The Execution Happened. What’s Next?

An update from DeathPenaltyAction.org

Good morning. Sort of.

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Thank you for taking action to protest the execution of Donnie Lance in Georgia, which was completed at 9:05pm EST last night. Pictured above are protesters who stood vigil at Marietta Square, a bit north of Atlanta. (Thank you, Kathy Lane Wood and friends.)

Our prayers and healing thoughts go to the families of the victims and of Donnie Lance, which in this case were many of the same people. We also wish for healing for the staff of the Georgia Department of Corrections, whose job it is to unnecessarily kill a defenseless human being. No state worker should have to assume that life-long burden.

Your protest was not unheard.

  1. Death Penalty Action delivered your petitions to a person with whom we have built a relationship inside Governor Kemp’s office. Our contact acknowledged the petition and promised to make sure the right people see it.
  2. Your calls created a stir. Those of you who called received several reactions. Early callers were told to call the Board of Pardons and Paroles and then transferred into a black hole. We advised callers to ask to leave a message for the Governor, and many of us were able to speak to a real person. This was unexpected in the governor’s office. We’re pretty sure they are talking about it today.
  3. Our message was in the media. Abe is quoted, here.

The story we are told that “it’s out of the governor’s hands,” is only true if we allow it to be. Yes, the Georgia Board of Pardons and Paroles has the final say about clemency in that state. The fact is that the governor appoints the members of the Board of Pardons and Paroles. He can choose to appoint members who will take valid claims and concerns more seriously, instead of acting like rubber-stamping gate-keepers. He can choose to indicate that he wants them to take these cases more seriously. Yesterday, because of you, we put them on notice. We are exploring how to continue on this path going forward. Thank you.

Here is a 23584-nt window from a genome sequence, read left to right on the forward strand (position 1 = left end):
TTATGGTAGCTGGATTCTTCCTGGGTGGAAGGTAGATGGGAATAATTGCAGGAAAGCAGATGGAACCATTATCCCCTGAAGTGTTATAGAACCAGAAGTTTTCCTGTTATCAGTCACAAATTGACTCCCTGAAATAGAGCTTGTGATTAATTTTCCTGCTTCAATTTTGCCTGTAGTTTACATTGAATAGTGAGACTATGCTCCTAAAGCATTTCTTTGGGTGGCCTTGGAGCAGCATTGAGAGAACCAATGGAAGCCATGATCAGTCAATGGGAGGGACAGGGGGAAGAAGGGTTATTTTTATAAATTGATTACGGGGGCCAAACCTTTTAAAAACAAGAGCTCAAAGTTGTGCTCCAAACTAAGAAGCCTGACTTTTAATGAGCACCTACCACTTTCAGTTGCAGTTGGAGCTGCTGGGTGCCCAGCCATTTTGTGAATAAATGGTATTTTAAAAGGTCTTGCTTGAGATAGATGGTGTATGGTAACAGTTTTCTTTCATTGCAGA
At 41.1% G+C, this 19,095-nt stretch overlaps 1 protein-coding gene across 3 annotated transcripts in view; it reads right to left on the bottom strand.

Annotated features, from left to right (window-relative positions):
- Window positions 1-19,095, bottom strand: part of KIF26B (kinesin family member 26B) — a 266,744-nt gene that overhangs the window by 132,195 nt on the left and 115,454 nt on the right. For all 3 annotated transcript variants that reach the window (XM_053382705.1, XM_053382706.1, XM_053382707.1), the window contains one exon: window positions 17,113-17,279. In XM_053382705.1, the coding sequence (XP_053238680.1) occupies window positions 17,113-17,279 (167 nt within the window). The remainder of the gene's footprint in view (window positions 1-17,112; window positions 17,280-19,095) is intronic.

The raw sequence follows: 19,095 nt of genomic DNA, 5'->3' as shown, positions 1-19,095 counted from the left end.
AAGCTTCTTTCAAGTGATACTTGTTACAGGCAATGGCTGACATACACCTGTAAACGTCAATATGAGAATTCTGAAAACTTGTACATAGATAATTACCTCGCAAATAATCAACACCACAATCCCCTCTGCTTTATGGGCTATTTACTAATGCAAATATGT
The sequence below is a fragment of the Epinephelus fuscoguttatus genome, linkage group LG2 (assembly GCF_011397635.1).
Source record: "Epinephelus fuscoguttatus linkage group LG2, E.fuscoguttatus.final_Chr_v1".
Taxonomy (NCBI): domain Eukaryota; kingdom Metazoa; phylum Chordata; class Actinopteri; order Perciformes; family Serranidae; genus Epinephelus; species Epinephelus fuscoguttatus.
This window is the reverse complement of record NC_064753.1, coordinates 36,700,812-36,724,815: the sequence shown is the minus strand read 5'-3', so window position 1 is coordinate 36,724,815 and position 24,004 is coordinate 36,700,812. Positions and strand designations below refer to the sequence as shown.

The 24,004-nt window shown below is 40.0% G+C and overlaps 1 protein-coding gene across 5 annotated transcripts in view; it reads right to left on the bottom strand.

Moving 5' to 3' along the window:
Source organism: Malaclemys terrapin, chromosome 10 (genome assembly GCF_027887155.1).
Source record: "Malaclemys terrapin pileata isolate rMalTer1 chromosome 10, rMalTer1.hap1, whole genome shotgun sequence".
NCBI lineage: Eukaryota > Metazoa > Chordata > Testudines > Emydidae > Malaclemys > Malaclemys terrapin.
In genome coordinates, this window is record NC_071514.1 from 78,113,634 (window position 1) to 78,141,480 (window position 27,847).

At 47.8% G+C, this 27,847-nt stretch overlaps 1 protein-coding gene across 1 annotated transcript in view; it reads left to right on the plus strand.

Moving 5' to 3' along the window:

What’s next?

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When you have been doing this for a long time, as we have, it’s easy to just keep going about your business. But really, it is important to take the time to contemplate, breathe, and recommit to the struggle. In June we witnessed the 1500th execution in the United States since 1977. Death Penalty Action Co-Director Scott Langley (above, in red) was there at the prison in Georgia when that happened. We know the death penalty is on its way out in this country. We must stay strong in this struggle and see it all the way to the end. So what can we do?

Keep standing up in opposition to executions.

Let us know how we can support your efforts where you live by replying to this message.

Together we are making a difference.

Thank you.

Scott & Abe, Co-Directors

PS: Like what we do? Help make it happen with your donation today, here!

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